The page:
Important Figures in Florida's History

Instructor: Christopher Sailus

Chris has an M.A. in history and taught university and high school history.

In this lesson, we explore several important figures that have helped to shape Florida, while also learning about the history of the state itself in the process.

Movers and Shakers

History is full of important people who have helped to shape human civilization. In learning about the state of Florida, we need to first examine these significant individuals and what they did that greatly impacted this state and in the process learn a little bit about the history of Florida itself.

Juan Ponce de Leon

The first European to land on Florida's shores, Juan Ponce de Leon, was a Spaniard born in Valladolid sometime around 1460. Though historians are still not entirely sure, Ponce de Leon may have made his first trip to North America with Christopher Columbus on Columbus' second voyage in 1493. He made his own trip to North America in 1508, when he landed and explored Puerto Rico.

Juan Ponce de Leon
Juan Ponce de Leon

Under the auspices of the Spanish crown, Ponce de Leon continued to search for new land with the hope of finding gold to enrich his benefactors. In 1513, he landed in Florida somewhere around modern St. Augustine, which is in the northeastern part of the state. Ponce de Leon named the region Florida in tribute to Spain's Easter celebration known as ''Pascua Florida,'' or ''Feast of Flowers.'' The following year, the Spanish crown granted him permission to colonize the area for Spain.

But unfortunately for him, plenty of people--Native Americans--already lived in Florida and had no plans to simply cede their territory to the European interlopers. When Ponce de Leon landed in Florida with his colonizing force in 1521, he was struck by an arrow shot by hostile natives. He was transported to Cuba where he died soon after.

John James Audubon

Florida proved to indeed be one of the more hostile regions in the early days of European colonization and even after American independence from England. It was also hostile to noncombatants, as our next figure, John James Audubon, found out. Born in 1785 in Haiti, Audubon was an explorer and naturalist who had excellent artistic skills. Audubon had a particular interest in drawing birds, and his ''Birds of America,'' first published in 1826, would make him famous across the entire western world.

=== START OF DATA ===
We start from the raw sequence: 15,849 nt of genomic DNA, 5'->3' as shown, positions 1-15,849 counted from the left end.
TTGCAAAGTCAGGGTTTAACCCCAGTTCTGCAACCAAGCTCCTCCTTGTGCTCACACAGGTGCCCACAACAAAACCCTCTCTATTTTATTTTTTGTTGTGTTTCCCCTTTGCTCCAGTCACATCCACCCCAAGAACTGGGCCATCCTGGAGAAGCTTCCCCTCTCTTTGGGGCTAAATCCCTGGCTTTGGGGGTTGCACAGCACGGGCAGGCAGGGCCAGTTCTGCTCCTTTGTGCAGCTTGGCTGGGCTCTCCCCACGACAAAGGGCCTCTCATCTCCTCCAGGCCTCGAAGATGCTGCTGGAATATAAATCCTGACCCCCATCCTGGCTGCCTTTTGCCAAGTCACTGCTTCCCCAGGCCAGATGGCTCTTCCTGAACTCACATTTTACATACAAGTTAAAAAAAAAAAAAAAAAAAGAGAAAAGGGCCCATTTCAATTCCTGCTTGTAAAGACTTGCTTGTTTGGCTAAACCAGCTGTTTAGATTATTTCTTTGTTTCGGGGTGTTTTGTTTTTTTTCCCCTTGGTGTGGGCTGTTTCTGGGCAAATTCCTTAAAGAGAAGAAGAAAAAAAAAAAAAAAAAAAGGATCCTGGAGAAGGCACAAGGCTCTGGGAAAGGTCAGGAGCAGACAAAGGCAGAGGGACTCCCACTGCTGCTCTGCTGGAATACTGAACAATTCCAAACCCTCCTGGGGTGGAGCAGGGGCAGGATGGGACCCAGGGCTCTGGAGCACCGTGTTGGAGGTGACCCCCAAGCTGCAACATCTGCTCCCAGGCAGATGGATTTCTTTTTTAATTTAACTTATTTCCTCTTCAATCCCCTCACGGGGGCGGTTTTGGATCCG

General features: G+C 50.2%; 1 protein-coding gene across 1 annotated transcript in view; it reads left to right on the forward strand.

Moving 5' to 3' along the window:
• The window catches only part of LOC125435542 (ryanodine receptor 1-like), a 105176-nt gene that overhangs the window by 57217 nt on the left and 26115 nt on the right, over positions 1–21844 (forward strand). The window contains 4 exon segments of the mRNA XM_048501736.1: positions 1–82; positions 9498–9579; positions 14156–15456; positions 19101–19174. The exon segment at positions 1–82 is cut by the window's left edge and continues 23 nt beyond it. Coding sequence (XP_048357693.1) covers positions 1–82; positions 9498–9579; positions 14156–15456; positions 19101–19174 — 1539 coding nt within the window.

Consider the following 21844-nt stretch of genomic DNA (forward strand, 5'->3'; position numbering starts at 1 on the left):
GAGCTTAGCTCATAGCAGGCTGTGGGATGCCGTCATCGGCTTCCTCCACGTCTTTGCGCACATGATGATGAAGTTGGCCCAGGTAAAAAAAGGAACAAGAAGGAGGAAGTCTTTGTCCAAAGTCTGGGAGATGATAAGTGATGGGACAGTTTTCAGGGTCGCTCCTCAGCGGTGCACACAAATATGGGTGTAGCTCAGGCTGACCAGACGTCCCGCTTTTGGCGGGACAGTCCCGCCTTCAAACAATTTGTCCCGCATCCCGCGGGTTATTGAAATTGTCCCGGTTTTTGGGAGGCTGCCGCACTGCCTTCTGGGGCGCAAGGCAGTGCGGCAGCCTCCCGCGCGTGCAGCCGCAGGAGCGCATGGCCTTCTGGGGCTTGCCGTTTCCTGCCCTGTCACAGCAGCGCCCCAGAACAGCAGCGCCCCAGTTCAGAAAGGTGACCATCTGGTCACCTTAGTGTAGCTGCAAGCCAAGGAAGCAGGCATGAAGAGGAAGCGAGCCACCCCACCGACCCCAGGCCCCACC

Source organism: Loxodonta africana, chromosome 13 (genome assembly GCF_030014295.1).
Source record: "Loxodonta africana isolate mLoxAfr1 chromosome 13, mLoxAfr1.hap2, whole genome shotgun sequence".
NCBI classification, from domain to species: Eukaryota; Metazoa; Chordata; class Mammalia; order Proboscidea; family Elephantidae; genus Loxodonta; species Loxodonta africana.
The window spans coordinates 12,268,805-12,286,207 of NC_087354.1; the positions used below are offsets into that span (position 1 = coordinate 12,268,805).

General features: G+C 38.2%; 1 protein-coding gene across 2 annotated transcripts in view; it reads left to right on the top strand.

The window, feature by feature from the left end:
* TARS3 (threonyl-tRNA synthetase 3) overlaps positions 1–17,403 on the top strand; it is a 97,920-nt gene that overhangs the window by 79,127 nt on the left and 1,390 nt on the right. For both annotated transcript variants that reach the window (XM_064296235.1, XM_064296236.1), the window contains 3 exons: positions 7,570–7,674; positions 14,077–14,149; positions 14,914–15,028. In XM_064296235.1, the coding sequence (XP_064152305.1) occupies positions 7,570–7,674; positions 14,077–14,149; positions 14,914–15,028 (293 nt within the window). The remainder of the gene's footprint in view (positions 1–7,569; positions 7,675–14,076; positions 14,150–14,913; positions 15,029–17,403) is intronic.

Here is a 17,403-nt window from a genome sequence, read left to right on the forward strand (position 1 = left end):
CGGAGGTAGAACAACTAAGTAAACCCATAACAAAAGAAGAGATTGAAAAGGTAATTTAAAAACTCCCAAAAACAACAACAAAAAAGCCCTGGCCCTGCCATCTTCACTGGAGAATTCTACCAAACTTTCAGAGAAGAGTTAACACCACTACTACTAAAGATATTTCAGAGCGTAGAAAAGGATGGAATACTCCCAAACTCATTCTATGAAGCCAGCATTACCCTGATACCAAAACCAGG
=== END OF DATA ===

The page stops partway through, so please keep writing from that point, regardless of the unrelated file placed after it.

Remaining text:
In 1831, he arrived in Florida intent on drawing the flora and fauna of this largely unexplored region. He traveled the country mainly by land and inland waterway. The country was so rough and the undergrowth so dense, he once quipped: ''If you have not been in such a place, you cannot easily conceive the torments we endured.'' He traveled south along Florida's east coast, and was one of the first Europeans to explore the Florida Keys.

Henry Flagler

While Ponce de Leon and Audubon were men who first explored Florida, it was an American born just one year before Audubon's arrival in Florida, who paved the way for its settlement. Henry Flagler was a self-made businessman, who rose from being a common grain salesman to a partner with John Rockefeller in Standard Oil by the time he was 40 years old.

Henry Flagler
Henry Flagler

After Flagler's first wife died young, he took a keen interest in Florida where he and his ailing wife had spent a great deal of time. Frustrated by the profound lack of infrastructure--for example, as late as the 1880s, many Floridian coastal settlements were best or only accessible by boat--Flagler set to pouring his immense fortune into improving his adopted home. He bought railroads and constructed his own along the coast, improving accessibility and building hotels and resorts alongside the newly laid track. Flagler expanded the railroad as far as Miami in the 1890s, and in 1905, he even extended it as far as Key West, though the route through the Keys proved commercially unsuccessful.

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